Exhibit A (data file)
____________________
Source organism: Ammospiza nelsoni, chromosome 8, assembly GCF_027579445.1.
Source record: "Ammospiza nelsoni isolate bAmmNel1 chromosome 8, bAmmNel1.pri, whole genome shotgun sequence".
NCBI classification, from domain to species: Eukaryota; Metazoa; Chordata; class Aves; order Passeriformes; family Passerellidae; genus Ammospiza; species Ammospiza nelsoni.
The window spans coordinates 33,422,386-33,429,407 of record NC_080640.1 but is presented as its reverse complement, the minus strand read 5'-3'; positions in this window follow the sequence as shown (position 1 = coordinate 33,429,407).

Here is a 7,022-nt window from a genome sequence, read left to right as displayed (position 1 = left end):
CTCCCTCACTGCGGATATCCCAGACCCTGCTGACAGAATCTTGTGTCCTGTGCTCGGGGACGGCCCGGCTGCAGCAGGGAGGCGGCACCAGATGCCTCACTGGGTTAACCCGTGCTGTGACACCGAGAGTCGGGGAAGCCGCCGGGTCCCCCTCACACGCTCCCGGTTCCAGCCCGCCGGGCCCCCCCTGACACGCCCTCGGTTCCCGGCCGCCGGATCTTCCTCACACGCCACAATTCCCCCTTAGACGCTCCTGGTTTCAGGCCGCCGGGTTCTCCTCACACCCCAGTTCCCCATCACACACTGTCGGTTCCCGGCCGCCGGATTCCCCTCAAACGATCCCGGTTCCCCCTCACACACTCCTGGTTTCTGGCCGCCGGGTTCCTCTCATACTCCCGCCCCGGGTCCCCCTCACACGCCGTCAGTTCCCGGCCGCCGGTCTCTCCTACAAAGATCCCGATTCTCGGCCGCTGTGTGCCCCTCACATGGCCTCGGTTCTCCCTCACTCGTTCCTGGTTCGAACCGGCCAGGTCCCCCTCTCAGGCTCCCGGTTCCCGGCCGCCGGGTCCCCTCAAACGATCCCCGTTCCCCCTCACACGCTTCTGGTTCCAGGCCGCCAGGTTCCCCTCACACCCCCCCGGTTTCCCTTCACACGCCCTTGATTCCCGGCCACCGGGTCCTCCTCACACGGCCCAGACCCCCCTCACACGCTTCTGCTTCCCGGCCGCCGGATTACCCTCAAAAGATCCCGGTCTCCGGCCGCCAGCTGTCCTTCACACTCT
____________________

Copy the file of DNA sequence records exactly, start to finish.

Source organism: Ammospiza nelsoni, chromosome 8, assembly GCF_027579445.1.
Source record: "Ammospiza nelsoni isolate bAmmNel1 chromosome 8, bAmmNel1.pri, whole genome shotgun sequence".
NCBI classification, from domain to species: Eukaryota; Metazoa; Chordata; class Aves; order Passeriformes; family Passerellidae; genus Ammospiza; species Ammospiza nelsoni.
The window spans coordinates 33,422,386-33,429,407 of record NC_080640.1 but is presented as its reverse complement, the minus strand read 5'-3'; positions in this window follow the sequence as shown (position 1 = coordinate 33,429,407).

Here is a 7,022-nt window from a genome sequence, read left to right as displayed (position 1 = left end):
CTCCCTCACTGCGGATATCCCAGACCCTGCTGACAGAATCTTGTGTCCTGTGCTCGGGGACGGCCCGGCTGCAGCAGGGAGGCGGCACCAGATGCCTCACTGGGTTAACCCGTGCTGTGACACCGAGAGTCGGGGAAGCCGCCGGGTCCCCCTCACACGCTCCCGGTTCCAGCCCGCCGGGCCCCCCCTGACACGCCCTCGGTTCCCGGCCGCCGGATCTTCCTCACACGCCACAATTCCCCCTTAGACGCTCCTGGTTTCAGGCCGCCGGGTTCTCCTCACACCCCAGTTCCCCATCACACACTGTCGGTTCCCGGCCGCCGGATTCCCCTCAAACGATCCCGGTTCCCCCTCACACACTCCTGGTTTCTGGCCGCCGGGTTCCTCTCATACTCCCGCCCCGGGTCCCCCTCACACGCCGTCAGTTCCCGGCCGCCGGTCTCTCCTACAAAGATCCCGATTCTCGGCCGCTGTGTGCCCCTCACATGGCCTCGGTTCTCCCTCACTCGTTCCTGGTTCGAACCGGCCAGGTCCCCCTCTCAGGCTCCCGGTTCCCGGCCGCCGGGTCCCCTCAAACGATCCCCGTTCCCCCTCACACGCTTCTGGTTCCAGGCCGCCAGGTTCCCCTCACACCCCCCCGGTTTCCCTTCACACGCCCTTGATTCCCGGCCACCGGGTCCTCCTCACACGGCCCAGACCCCCCTCACACGCTTCTGCTTCCCGGCCGCCGGATTACCCTCAAAAGATCCCGGTCTCCGGCCGCCAGCTGTCCTTCACACTCT